Law in American History, Volume I: From the Colonial Years Through the Civil WarBy G. Edward White (Oxford University Press, 565 pp., $39.95) G. Edward White is one of America’s most eminent legal historians. He has written fifteen books, many of which have won awards and honors.
Ed Glaeser urges the Tea party to return to its urban roots by adopting urban-centric policies: The original Tea Party was a child of the city.
The Powers of War and Peace: The Constitution and Foreign Affairs After 9/11 By John Yoo(University of Chicago Press, 366 pp., $29) In 2002, the Department of Justice's Office of Legal Counsel indicated that as commander-in-chief of the Armed Forces, the president has the power to engage in coercive interrogation, even torture—and that Congress lacks the power to limit that authority.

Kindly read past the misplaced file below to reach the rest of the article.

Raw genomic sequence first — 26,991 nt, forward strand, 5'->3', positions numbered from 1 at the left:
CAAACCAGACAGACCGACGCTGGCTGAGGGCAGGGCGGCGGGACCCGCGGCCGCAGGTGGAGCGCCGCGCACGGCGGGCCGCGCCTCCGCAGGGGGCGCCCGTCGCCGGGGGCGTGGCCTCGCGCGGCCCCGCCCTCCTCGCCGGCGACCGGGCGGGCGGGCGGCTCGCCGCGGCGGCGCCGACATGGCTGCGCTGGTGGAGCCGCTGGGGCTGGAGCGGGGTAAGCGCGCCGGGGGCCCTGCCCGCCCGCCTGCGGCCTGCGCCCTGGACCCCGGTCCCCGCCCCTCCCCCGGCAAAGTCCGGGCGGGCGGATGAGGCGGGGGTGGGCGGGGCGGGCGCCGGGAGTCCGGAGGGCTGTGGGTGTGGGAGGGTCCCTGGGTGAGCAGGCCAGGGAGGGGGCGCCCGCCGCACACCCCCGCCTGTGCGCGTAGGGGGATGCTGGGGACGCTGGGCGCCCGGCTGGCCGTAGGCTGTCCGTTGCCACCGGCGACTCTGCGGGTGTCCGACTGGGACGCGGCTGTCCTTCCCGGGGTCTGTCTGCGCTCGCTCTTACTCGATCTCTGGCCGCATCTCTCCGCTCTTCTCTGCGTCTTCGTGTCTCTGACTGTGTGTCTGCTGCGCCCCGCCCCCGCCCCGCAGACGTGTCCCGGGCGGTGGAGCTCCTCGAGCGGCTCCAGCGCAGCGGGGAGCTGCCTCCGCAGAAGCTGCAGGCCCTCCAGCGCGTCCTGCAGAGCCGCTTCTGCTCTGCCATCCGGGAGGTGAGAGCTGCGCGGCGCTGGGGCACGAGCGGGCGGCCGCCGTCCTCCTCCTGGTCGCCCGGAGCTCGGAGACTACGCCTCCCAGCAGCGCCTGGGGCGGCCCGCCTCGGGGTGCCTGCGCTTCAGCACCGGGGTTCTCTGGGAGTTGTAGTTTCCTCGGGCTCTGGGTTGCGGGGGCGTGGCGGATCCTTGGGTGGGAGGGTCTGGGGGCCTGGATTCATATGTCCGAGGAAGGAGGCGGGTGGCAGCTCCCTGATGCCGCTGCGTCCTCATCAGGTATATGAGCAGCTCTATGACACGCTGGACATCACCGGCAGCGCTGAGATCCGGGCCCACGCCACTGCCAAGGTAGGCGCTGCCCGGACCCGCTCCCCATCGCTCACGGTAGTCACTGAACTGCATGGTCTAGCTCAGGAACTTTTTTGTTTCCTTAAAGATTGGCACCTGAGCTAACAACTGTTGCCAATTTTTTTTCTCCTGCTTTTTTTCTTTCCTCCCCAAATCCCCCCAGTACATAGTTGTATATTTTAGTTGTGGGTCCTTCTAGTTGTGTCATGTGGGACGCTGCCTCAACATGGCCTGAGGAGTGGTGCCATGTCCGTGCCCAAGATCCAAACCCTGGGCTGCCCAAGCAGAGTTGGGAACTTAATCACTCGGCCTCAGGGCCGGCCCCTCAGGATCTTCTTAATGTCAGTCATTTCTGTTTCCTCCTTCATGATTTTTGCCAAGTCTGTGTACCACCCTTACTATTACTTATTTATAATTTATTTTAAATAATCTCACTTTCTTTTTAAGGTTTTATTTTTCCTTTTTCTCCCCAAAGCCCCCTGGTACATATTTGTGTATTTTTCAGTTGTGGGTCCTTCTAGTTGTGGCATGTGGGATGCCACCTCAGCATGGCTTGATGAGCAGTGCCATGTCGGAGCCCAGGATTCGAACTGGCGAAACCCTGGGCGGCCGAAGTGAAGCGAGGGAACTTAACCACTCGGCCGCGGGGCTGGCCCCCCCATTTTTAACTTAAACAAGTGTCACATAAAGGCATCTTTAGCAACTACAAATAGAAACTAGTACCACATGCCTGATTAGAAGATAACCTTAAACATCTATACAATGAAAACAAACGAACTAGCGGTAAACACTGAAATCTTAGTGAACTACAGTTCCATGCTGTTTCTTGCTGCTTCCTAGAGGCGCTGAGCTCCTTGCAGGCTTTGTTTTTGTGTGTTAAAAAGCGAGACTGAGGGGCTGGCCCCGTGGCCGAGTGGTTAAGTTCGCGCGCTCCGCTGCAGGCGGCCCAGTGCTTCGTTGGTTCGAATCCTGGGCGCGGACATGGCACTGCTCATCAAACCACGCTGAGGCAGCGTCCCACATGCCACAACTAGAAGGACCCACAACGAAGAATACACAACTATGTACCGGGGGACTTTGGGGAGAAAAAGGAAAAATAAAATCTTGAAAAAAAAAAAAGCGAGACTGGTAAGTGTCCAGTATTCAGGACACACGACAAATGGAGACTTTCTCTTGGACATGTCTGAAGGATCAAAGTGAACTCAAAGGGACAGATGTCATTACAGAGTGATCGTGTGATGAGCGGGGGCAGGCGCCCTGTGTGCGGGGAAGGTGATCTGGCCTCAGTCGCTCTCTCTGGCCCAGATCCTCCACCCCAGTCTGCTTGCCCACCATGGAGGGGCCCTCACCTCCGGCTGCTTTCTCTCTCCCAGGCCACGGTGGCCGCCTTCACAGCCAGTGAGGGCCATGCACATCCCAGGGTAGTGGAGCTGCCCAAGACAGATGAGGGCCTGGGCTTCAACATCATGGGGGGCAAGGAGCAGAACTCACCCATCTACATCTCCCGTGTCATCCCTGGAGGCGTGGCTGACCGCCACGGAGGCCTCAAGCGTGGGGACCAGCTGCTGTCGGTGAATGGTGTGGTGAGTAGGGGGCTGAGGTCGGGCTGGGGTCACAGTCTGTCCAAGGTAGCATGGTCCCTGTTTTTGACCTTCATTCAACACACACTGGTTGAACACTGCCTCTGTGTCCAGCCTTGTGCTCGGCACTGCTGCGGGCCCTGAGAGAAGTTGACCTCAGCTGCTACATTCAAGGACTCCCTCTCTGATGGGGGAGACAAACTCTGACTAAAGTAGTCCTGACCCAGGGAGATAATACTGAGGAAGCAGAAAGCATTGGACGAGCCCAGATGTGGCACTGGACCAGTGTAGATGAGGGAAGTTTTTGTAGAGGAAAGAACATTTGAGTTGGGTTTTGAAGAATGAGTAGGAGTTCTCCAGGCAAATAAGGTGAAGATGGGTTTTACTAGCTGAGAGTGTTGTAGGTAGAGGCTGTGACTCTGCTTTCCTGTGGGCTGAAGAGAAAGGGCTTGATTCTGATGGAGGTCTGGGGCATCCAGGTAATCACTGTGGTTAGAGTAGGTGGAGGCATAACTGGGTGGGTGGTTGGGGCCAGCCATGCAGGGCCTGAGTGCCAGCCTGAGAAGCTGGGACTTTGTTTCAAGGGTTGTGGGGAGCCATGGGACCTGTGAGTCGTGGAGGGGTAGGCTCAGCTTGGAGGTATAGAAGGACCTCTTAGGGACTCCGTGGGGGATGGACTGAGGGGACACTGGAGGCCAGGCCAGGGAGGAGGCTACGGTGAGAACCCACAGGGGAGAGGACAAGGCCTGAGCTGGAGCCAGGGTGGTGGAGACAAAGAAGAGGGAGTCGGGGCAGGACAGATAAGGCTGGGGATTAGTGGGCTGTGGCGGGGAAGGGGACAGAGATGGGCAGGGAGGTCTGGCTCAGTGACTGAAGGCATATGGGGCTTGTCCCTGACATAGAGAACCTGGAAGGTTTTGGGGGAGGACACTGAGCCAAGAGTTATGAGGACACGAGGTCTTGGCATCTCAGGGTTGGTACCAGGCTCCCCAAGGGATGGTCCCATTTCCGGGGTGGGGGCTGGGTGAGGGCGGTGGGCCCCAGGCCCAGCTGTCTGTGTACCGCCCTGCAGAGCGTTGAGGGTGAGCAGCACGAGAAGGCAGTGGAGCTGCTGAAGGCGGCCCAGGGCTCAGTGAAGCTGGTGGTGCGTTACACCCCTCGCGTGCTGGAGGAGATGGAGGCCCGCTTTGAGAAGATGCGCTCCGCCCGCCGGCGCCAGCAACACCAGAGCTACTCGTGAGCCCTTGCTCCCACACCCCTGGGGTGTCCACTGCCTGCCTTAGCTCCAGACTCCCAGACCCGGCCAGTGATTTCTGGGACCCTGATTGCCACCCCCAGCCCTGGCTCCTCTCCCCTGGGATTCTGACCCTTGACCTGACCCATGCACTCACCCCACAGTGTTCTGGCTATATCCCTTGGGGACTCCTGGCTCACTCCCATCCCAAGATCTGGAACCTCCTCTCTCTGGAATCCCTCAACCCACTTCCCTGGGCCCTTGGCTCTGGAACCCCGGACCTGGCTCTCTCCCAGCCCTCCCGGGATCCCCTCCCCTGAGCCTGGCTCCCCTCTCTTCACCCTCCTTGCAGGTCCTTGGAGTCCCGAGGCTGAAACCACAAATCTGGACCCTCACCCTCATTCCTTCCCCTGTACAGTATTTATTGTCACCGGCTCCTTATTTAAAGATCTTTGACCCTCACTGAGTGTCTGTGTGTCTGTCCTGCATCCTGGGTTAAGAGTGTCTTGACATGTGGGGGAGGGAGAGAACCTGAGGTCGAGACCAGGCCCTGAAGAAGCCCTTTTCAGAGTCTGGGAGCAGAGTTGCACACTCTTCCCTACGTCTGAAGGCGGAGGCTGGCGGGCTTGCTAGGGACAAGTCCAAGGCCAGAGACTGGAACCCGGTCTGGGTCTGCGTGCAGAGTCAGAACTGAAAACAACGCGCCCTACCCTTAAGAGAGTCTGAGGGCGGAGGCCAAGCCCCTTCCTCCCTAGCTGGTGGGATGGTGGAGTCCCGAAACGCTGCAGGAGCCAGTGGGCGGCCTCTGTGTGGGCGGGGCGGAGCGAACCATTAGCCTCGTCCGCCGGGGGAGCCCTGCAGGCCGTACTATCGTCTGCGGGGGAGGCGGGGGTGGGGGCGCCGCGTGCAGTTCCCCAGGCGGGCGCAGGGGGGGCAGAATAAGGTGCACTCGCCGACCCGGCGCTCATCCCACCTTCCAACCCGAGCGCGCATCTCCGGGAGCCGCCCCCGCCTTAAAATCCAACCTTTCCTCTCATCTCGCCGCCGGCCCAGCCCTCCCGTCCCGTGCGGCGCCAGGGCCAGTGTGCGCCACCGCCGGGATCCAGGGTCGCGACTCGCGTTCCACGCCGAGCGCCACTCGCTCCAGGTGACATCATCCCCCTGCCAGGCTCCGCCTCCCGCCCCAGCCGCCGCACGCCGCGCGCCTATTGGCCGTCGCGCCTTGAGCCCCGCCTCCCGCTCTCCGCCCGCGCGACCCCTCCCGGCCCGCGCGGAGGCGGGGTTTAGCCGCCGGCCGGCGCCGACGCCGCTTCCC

The Founding Fathers, who met in the summer of 1787 to draw up a Constitution for the United States, gave relatively little attention to the judiciary. Clearly they had only a hazy notion of the vital role the judiciary was to play in umpiring the federal system or in limiting the powers of government. Article III of the Constitution says nothing whatever about the qualifications of judges, or about the mechanics of choice. Indeed it says practically nothing about the mechanics of the judicial system itself.